June 21, 2009 | David F. Coppedge

For Health, Seek a Purpose-Driven Life

Elderly people who have a sense of purpose live longer, reported Science Daily.
    Scientists at Rush University Medical Center monitored 1,238 community-living seniors for five years in order to test the hypothesis that purpose in life affects mortality.  “Purpose in life,” explained research leader Patricia Boyle, “reflects the tendency to derive meaning from life’s experiences and be focused and intentional.”  After adjusting for other factors, the team found that persons with a high sense of purpose were half as likely to die during the monitoring period.
    The statistics held across racial differences, income, and other medical conditions.  To flourish, to age successfully, we need to have a sense that our lives matter, the team found.  The study did not factor in religious commitment, but asked participants for their feelings about these statements:

  1. I sometimes feel as if I’ve done all there is to do in life.
  2. I used to set goals for myself, but that now seems like a waste of time.
  3. My daily activities often seem trivial and unimportant to me.

Boyle was excited about the results of the study because it shows that people can take positive steps to improve their well-being.  “Although we think that having a sense of purpose in life is important across the lifespan, measurement of purpose in life in older persons in particular may reveal an enduring sense of meaningfulness and intentionality in life that somehow provides a buffer against negative health outcomes,” she said.

It’s very difficult to account for all the factors in statistical surveys such as this, but it stands to reason that a will to live for a purpose is a healthy attitude.  It doesn’t mean your cancer will not kill you, or that you will necessarily outlive a depressed person, but we should employ all the strategies we can for healthy living.
    A weakness of studies like this is the lack of accounting for the object of purposefulness.  It’s like saying that having faith is good.  Faith in what?  Not all faith is healthy or wise.  Some faith is stupid.  Some is dangerous.  Should we have faith that when we leap out the window we will fly?  The key to healthy purposefulness is having the right object for it.  For a negative example, what if your purpose was to hurt as many people as you can before you die?  or to indulge in all the vain pleasures you can, like some Hollywood movies portray the good life of a terminally ill patient?  It would be hard to consider one’s last breath satisfying if that is all there is to life, and there is no hope beyond.
    How would a sense of purpose evolve?  This study would make no sense in a Darwinian world view.  An evolutionary biologist would have to pity an elderly person believing he or she has purpose.  Why?  Because to an evolutionist, such things are an illusion.  But if that were true, why have a purpose to be a scientist?  Evolutionary “purpose” defeats itself.
    There’s only one purpose that matters: to know Who put you here, and to please Him.  He alone knows what makes us tick.  He wrote the Operations Manual.  He revealed how He is to be found, and what we are supposed to be doing in life.
    Before we can live a healthy purpose-filled life, we have to realize that we have the wrong purpose by default.  We all desire to please ourselves.  We have an innate tendency to choose the wrong path.  We have to turn around, admit our lostness, and receive His pardon purchased by Christ on the cross.  Then we can have confidence that our lives matter.  Paul wrote about this eloquently in I Corinthians 15 (a very appropriate passage for this entry).  This chapter is all about purpose and the justification for purpose.  If Christ did not rise from the dead, Paul said, then we are of all men most pitiable – we should eat, drink and be merry, for tomorrow we die, if the dead are not raised.  But because Christ died and rose again, He can raise us to eternal life with the same power He had in his resurrection.  That eternal life doesn’t start when you die; it begins the moment you trust Him for it.  What’s more, it begins a relationship with your Maker in which you can join in His purpose for the world.  The purpose He gives is not just an emotion or illusion.  It really matters.  Paul concluded, “Therefore, my beloved brethren, be steadfast, immovable, always abounding in the work of the Lord, knowing that your labor is not in vain in the Lord.”  When you know your labor is not in vain, you have joy!  You can go at your work with enthusiasm.  That’s healthy.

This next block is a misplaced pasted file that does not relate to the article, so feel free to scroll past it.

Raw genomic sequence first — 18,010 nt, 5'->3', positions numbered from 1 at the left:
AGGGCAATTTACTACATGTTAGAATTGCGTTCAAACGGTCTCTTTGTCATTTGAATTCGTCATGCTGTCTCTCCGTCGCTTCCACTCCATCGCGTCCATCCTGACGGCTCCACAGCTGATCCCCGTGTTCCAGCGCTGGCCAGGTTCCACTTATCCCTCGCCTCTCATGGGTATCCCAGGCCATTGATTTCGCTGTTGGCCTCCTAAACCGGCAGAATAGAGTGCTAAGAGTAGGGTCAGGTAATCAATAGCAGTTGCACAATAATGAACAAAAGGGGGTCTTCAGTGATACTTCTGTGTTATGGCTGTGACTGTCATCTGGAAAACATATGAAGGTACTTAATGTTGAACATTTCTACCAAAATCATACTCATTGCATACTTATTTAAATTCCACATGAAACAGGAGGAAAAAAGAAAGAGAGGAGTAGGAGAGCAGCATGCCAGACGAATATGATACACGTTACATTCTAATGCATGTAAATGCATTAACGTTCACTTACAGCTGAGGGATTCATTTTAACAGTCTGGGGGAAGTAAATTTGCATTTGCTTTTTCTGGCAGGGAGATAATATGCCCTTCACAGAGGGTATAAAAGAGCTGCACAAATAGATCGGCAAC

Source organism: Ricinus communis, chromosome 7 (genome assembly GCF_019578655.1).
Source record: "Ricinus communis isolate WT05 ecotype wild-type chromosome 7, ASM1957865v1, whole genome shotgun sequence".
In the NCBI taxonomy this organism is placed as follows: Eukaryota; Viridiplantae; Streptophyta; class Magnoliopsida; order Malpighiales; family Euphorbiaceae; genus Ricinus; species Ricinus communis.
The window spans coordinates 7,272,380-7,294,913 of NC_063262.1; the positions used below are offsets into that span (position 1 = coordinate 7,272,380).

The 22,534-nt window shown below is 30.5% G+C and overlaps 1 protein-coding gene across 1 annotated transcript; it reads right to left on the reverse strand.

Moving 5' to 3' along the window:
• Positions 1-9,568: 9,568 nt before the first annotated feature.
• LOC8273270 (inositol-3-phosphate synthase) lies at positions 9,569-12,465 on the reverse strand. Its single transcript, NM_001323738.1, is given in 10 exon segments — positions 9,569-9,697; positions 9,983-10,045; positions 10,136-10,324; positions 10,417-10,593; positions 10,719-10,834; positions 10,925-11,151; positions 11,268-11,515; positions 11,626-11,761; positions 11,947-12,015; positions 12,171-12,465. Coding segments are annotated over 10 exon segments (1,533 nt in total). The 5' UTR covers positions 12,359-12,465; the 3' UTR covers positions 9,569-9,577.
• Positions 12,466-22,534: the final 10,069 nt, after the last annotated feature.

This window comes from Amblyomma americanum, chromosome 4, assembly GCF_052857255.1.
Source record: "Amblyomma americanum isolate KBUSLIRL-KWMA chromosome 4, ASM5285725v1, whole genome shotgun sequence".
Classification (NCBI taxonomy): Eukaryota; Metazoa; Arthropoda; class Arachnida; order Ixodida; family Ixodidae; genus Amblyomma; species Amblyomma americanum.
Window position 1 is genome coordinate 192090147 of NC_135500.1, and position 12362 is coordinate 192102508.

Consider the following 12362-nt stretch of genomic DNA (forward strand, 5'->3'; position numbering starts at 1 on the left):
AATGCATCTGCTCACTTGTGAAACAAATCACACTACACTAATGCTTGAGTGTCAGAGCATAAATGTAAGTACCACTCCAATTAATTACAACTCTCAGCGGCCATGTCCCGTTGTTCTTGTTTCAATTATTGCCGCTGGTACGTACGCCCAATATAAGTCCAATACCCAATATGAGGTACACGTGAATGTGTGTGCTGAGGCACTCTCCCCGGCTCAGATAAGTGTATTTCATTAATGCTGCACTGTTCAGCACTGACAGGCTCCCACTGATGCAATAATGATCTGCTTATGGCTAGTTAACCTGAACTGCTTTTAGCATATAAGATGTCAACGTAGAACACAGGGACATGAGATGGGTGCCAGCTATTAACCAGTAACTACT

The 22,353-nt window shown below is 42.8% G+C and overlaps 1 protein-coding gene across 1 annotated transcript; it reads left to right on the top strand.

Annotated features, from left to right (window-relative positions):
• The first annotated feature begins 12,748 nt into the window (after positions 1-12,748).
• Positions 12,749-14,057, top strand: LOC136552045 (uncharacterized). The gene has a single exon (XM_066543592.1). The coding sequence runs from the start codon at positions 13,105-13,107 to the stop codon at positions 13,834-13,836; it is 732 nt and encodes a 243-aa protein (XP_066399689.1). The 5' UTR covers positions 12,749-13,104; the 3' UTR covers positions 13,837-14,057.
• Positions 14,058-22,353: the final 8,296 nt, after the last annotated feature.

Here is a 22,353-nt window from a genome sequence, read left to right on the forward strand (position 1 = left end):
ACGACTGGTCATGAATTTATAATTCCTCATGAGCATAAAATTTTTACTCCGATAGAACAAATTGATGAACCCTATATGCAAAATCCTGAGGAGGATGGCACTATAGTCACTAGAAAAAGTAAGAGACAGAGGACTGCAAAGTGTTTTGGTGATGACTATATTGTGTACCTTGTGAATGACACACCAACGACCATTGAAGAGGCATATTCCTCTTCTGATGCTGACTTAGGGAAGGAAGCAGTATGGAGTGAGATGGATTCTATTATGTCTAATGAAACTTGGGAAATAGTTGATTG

Are you elderly and feeling worthless?  Maybe not yet (but see Ecclesiastes 12).  Are you agreeing with those three fatalistic questions the researchers asked?  Consider the Creator’s purpose for you.  Your life matters to him.  Don’t waste your life on earthly things that don’t satisfy (read the book of Ecclesiastes for the ultimate example).  You were made on purpose for purpose.  Even if you are old or infirm, there is always something you can do.  You can pray, for instance.  You can be an example of endurance.  You can encourage others.  Read our online book for a real-life testimony.  When your prayer includes Thy kingdom come, Thy will be done, on earth as it is in heaven, you have solid ground for a meaningful, joyful purpose that will help you flourish in life, and that will outlast the grave.

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